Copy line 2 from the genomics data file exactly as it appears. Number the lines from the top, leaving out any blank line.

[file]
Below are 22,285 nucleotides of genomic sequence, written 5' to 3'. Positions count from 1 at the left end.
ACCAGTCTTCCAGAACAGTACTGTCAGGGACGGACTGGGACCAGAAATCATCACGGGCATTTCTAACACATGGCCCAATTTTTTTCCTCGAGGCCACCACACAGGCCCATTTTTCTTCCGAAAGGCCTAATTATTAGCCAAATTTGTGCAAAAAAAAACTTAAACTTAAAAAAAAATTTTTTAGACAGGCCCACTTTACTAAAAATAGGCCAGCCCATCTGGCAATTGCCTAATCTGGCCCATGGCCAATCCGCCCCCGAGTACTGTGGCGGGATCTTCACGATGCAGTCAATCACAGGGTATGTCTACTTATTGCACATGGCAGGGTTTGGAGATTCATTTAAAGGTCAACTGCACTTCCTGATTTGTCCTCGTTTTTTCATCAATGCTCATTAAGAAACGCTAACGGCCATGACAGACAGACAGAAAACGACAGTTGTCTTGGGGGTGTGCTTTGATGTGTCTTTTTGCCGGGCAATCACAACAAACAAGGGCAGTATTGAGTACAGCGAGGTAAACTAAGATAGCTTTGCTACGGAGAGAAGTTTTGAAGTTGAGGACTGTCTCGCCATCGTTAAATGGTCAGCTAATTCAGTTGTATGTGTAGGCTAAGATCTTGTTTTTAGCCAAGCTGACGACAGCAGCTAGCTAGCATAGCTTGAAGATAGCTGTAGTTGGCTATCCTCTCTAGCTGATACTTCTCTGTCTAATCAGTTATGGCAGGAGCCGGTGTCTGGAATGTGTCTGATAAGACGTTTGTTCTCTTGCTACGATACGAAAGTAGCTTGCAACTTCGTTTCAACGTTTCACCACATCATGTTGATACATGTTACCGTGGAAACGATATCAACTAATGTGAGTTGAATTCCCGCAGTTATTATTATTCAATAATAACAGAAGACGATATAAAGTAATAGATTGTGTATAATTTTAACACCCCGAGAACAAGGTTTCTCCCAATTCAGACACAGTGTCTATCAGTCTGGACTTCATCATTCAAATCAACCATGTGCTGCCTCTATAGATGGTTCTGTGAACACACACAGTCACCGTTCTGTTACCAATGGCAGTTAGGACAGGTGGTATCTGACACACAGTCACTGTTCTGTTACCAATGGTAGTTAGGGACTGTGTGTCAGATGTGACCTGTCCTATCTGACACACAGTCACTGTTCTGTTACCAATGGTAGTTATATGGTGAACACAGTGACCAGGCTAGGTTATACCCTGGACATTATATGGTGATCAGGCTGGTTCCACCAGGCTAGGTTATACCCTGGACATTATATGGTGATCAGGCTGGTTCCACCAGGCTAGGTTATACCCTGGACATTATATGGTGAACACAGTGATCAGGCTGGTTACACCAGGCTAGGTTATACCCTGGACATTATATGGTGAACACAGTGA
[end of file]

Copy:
ACCAGTCTTCCAGAACAGTACTGTCAGGGACGGACTGGGACCAGAAATCATCACGGGCATTTCTAACACATGGCCCAATTTTTTTCCTCGAGGCCACCACACAGGCCCATTTTTCTTCCGAAAGGCCTAATTATTAGCCAAATTTGTGCAAAAAAAAACTTAAACTTAAAAAAAAATTTTTTAGACAGGCCCACTTTACTAAAAATAGGCCAGCCCATCTGGCAATTGCCTAATCTGGCCCATGGCCAATCCGCCCCCGAGTACTGTGGCGGGATCTTCACGATGCAGTCAATCACAGGGTATGTCTACTTATTGCACATGGCAGGGTTTGGAGATTCATTTAAAGGTCAACTGCACTTCCTGATTTGTCCTCGTTTTTTCATCAATGCTCATTAAGAAACGCTAACGGCCATGACAGACAGACAGAAAACGACAGTTGTCTTGGGGGTGTGCTTTGATGTGTCTTTTTGCCGGGCAATCACAACAAACAAGGGCAGTATTGAGTACAGCGAGGTAAACTAAGATAGCTTTGCTACGGAGAGAAGTTTTGAAGTTGAGGACTGTCTCGCCATCGTTAAATGGTCAGCTAATTCAGTTGTATGTGTAGGCTAAGATCTTGTTTTTAGCCAAGCTGACGACAGCAGCTAGCTAGCATAGCTTGAAGATAGCTGTAGTTGGCTATCCTCTCTAGCTGATACTTCTCTGTCTAATCAGTTATGGCAGGAGCCGGTGTCTGGAATGTGTCTGATAAGACGTTTGTTCTCTTGCTACGATACGAAAGTAGCTTGCAACTTCGTTTCAACGTTTCACCACATCATGTTGATACATGTTACCGTGGAAACGATATCAACTAATGTGAGTTGAATTCCCGCAGTTATTATTATTCAATAATAACAGAAGACGATATAAAGTAATAGATTGTGTATAATTTTAACACCCCGAGAACAAGGTTTCTCCCAATTCAGACACAGTGTCTATCAGTCTGGACTTCATCATTCAAATCAACCATGTGCTGCCTCTATAGATGGTTCTGTGAACACACACAGTCACCGTTCTGTTACCAATGGCAGTTAGGACAGGTGGTATCTGACACACAGTCACTGTTCTGTTACCAATGGTAGTTAGGGACTGTGTGTCAGATGTGACCTGTCCTATCTGACACACAGTCACTGTTCTGTTACCAATGGTAGTTATATGGTGAACACAGTGACCAGGCTAGGTTATACCCTGGACATTATATGGTGATCAGGCTGGTTCCACCAGGCTAGGTTATACCCTGGACATTATATGGTGATCAGGCTGGTTCCACCAGGCTAGGTTATACCCTGGACATTATATGGTGAACACAGTGATCAGGCTGGTTACACCAGGCTAGGTTATACCCTGGACATTATATGGTGAACACAGTGA